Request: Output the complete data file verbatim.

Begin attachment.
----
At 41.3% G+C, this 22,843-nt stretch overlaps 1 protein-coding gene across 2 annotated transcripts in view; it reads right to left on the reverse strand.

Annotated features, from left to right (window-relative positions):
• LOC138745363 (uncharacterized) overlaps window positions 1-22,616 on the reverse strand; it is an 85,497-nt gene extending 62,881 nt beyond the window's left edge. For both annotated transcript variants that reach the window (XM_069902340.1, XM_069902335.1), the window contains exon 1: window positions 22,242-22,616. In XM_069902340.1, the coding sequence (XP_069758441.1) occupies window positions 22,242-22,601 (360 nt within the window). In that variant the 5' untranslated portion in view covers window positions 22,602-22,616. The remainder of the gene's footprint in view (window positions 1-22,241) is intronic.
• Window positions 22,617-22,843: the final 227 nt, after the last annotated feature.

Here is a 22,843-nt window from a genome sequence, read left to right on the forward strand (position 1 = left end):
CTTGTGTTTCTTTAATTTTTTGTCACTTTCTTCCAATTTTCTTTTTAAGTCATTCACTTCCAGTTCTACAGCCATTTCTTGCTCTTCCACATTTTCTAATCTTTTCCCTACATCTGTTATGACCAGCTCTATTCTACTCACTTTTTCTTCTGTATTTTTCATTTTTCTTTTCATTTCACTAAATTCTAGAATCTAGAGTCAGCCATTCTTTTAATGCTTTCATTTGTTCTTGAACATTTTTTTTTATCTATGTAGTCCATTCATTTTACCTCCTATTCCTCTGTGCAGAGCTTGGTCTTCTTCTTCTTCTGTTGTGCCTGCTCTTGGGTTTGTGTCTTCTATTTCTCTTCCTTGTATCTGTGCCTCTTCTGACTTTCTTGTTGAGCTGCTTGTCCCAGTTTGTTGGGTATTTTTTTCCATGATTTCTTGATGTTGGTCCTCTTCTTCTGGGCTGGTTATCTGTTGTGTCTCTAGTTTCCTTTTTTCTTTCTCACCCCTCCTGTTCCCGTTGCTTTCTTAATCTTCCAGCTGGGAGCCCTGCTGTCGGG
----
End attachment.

At 41.3% G+C, this 22,843-nt stretch overlaps 1 protein-coding gene across 2 annotated transcripts in view; it reads right to left on the reverse strand.

Annotated features, from left to right (window-relative positions):
• LOC138745363 (uncharacterized) overlaps window positions 1-22,616 on the reverse strand; it is an 85,497-nt gene extending 62,881 nt beyond the window's left edge. For both annotated transcript variants that reach the window (XM_069902340.1, XM_069902335.1), the window contains exon 1: window positions 22,242-22,616. In XM_069902340.1, the coding sequence (XP_069758441.1) occupies window positions 22,242-22,601 (360 nt within the window). In that variant the 5' untranslated portion in view covers window positions 22,602-22,616. The remainder of the gene's footprint in view (window positions 1-22,241) is intronic.
• Window positions 22,617-22,843: the final 227 nt, after the last annotated feature.

Here is a 22,843-nt window from a genome sequence, read left to right on the forward strand (position 1 = left end):
CTTGTGTTTCTTTAATTTTTTGTCACTTTCTTCCAATTTTCTTTTTAAGTCATTCACTTCCAGTTCTACAGCCATTTCTTGCTCTTCCACATTTTCTAATCTTTTCCCTACATCTGTTATGACCAGCTCTATTCTACTCACTTTTTCTTCTGTATTTTTCATTTTTCTTTTCATTTCACTAAATTCTAGAATCTAGAGTCAGCCATTCTTTTAATGCTTTCATTTGTTCTTGAACATTTTTTTTTATCTATGTAGTCCATTCATTTTACCTCCTATTCCTCTGTGCAGAGCTTGGTCTTCTTCTTCTTCTGTTGTGCCTGCTCTTGGGTTTGTGTCTTCTATTTCTCTTCCTTGTATCTGTGCCTCTTCTGACTTTCTTGTTGAGCTGCTTGTCCCAGTTTGTTGGGTATTTTTTTCCATGATTTCTTGATGTTGGTCCTCTTCTTCTGGGCTGGTTATCTGTTGTGTCTCTAGTTTCCTTTTTTCTTTCTCACCCCTCCTGTTCCCGTTGCTTTCTTAATCTTCCAGCTGGGAGCCCTGCTGTCGGG